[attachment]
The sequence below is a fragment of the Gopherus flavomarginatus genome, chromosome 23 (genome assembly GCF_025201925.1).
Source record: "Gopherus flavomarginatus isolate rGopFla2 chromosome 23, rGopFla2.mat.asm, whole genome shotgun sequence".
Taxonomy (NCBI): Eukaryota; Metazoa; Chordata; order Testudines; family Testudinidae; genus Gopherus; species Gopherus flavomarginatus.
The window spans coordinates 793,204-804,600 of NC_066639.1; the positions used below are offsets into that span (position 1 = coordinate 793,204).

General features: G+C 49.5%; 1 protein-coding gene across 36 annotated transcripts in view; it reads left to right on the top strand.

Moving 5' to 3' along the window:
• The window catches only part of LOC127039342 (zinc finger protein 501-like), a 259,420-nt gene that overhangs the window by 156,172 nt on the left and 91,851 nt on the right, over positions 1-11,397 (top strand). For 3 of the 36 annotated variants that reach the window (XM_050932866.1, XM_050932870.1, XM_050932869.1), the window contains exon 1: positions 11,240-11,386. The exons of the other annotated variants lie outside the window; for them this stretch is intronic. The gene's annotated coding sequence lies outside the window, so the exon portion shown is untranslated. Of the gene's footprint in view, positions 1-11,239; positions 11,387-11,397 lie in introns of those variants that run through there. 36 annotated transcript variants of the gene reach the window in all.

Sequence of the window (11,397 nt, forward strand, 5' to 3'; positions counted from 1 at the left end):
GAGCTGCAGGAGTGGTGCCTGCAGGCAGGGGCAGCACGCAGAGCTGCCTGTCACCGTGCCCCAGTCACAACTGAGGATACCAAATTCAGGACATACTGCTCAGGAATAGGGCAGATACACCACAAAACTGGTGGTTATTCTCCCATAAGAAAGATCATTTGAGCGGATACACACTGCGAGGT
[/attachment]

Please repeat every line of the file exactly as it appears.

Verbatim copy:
The sequence below is a fragment of the Gopherus flavomarginatus genome, chromosome 23 (genome assembly GCF_025201925.1).
Source record: "Gopherus flavomarginatus isolate rGopFla2 chromosome 23, rGopFla2.mat.asm, whole genome shotgun sequence".
Taxonomy (NCBI): Eukaryota; Metazoa; Chordata; order Testudines; family Testudinidae; genus Gopherus; species Gopherus flavomarginatus.
The window spans coordinates 793,204-804,600 of NC_066639.1; the positions used below are offsets into that span (position 1 = coordinate 793,204).

General features: G+C 49.5%; 1 protein-coding gene across 36 annotated transcripts in view; it reads left to right on the top strand.

Moving 5' to 3' along the window:
• The window catches only part of LOC127039342 (zinc finger protein 501-like), a 259,420-nt gene that overhangs the window by 156,172 nt on the left and 91,851 nt on the right, over positions 1-11,397 (top strand). For 3 of the 36 annotated variants that reach the window (XM_050932866.1, XM_050932870.1, XM_050932869.1), the window contains exon 1: positions 11,240-11,386. The exons of the other annotated variants lie outside the window; for them this stretch is intronic. The gene's annotated coding sequence lies outside the window, so the exon portion shown is untranslated. Of the gene's footprint in view, positions 1-11,239; positions 11,387-11,397 lie in introns of those variants that run through there. 36 annotated transcript variants of the gene reach the window in all.

Sequence of the window (11,397 nt, forward strand, 5' to 3'; positions counted from 1 at the left end):
GAGCTGCAGGAGTGGTGCCTGCAGGCAGGGGCAGCACGCAGAGCTGCCTGTCACCGTGCCCCAGTCACAACTGAGGATACCAAATTCAGGACATACTGCTCAGGAATAGGGCAGATACACCACAAAACTGGTGGTTATTCTCCCATAAGAAAGATCATTTGAGCGGATACACACTGCGAGGT